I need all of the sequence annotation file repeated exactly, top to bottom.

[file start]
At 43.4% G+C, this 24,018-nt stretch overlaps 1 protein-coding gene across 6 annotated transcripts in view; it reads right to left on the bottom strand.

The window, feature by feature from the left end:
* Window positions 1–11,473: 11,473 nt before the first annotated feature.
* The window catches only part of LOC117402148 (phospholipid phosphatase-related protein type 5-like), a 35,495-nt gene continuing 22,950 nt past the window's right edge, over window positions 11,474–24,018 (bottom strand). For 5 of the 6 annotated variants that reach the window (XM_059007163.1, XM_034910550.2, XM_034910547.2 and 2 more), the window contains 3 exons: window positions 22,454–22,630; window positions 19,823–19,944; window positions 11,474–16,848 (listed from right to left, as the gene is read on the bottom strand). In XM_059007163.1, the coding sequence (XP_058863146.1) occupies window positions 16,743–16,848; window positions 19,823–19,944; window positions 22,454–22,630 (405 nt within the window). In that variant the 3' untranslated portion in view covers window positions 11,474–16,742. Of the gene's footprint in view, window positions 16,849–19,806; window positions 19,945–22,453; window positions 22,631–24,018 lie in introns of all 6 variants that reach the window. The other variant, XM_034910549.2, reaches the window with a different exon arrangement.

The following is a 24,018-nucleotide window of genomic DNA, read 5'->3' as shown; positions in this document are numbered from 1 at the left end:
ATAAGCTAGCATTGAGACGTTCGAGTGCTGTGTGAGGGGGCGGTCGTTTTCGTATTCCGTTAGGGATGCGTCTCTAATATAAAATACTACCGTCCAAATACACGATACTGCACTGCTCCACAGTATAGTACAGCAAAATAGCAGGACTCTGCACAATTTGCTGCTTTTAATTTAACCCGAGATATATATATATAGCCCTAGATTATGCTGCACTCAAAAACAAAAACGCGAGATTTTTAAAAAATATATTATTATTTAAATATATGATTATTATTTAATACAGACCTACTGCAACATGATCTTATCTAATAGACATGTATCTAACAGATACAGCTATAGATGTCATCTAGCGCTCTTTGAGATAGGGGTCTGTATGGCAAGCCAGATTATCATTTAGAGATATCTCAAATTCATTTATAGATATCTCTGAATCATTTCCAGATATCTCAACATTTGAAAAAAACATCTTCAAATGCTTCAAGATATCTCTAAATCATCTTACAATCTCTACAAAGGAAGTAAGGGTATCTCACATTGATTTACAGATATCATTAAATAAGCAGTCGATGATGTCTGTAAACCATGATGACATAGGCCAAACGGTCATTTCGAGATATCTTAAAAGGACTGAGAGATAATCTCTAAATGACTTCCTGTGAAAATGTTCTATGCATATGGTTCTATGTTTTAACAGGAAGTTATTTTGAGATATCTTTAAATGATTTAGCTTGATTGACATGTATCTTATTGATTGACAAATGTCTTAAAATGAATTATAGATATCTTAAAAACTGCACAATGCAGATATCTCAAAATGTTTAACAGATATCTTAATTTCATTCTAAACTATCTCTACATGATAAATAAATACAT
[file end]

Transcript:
At 43.4% G+C, this 24,018-nt stretch overlaps 1 protein-coding gene across 6 annotated transcripts in view; it reads right to left on the bottom strand.

The window, feature by feature from the left end:
* Window positions 1–11,473: 11,473 nt before the first annotated feature.
* The window catches only part of LOC117402148 (phospholipid phosphatase-related protein type 5-like), a 35,495-nt gene continuing 22,950 nt past the window's right edge, over window positions 11,474–24,018 (bottom strand). For 5 of the 6 annotated variants that reach the window (XM_059007163.1, XM_034910550.2, XM_034910547.2 and 2 more), the window contains 3 exons: window positions 22,454–22,630; window positions 19,823–19,944; window positions 11,474–16,848 (listed from right to left, as the gene is read on the bottom strand). In XM_059007163.1, the coding sequence (XP_058863146.1) occupies window positions 16,743–16,848; window positions 19,823–19,944; window positions 22,454–22,630 (405 nt within the window). In that variant the 3' untranslated portion in view covers window positions 11,474–16,742. Of the gene's footprint in view, window positions 16,849–19,806; window positions 19,945–22,453; window positions 22,631–24,018 lie in introns of all 6 variants that reach the window. The other variant, XM_034910549.2, reaches the window with a different exon arrangement.

The following is a 24,018-nucleotide window of genomic DNA, read 5'->3' as shown; positions in this document are numbered from 1 at the left end:
ATAAGCTAGCATTGAGACGTTCGAGTGCTGTGTGAGGGGGCGGTCGTTTTCGTATTCCGTTAGGGATGCGTCTCTAATATAAAATACTACCGTCCAAATACACGATACTGCACTGCTCCACAGTATAGTACAGCAAAATAGCAGGACTCTGCACAATTTGCTGCTTTTAATTTAACCCGAGATATATATATATAGCCCTAGATTATGCTGCACTCAAAAACAAAAACGCGAGATTTTTAAAAAATATATTATTATTTAAATATATGATTATTATTTAATACAGACCTACTGCAACATGATCTTATCTAATAGACATGTATCTAACAGATACAGCTATAGATGTCATCTAGCGCTCTTTGAGATAGGGGTCTGTATGGCAAGCCAGATTATCATTTAGAGATATCTCAAATTCATTTATAGATATCTCTGAATCATTTCCAGATATCTCAACATTTGAAAAAAACATCTTCAAATGCTTCAAGATATCTCTAAATCATCTTACAATCTCTACAAAGGAAGTAAGGGTATCTCACATTGATTTACAGATATCATTAAATAAGCAGTCGATGATGTCTGTAAACCATGATGACATAGGCCAAACGGTCATTTCGAGATATCTTAAAAGGACTGAGAGATAATCTCTAAATGACTTCCTGTGAAAATGTTCTATGCATATGGTTCTATGTTTTAACAGGAAGTTATTTTGAGATATCTTTAAATGATTTAGCTTGATTGACATGTATCTTATTGATTGACAAATGTCTTAAAATGAATTATAGATATCTTAAAAACTGCACAATGCAGATATCTCAAAATGTTTAACAGATATCTTAATTTCATTCTAAACTATCTCTACATGATAAATAAATACAT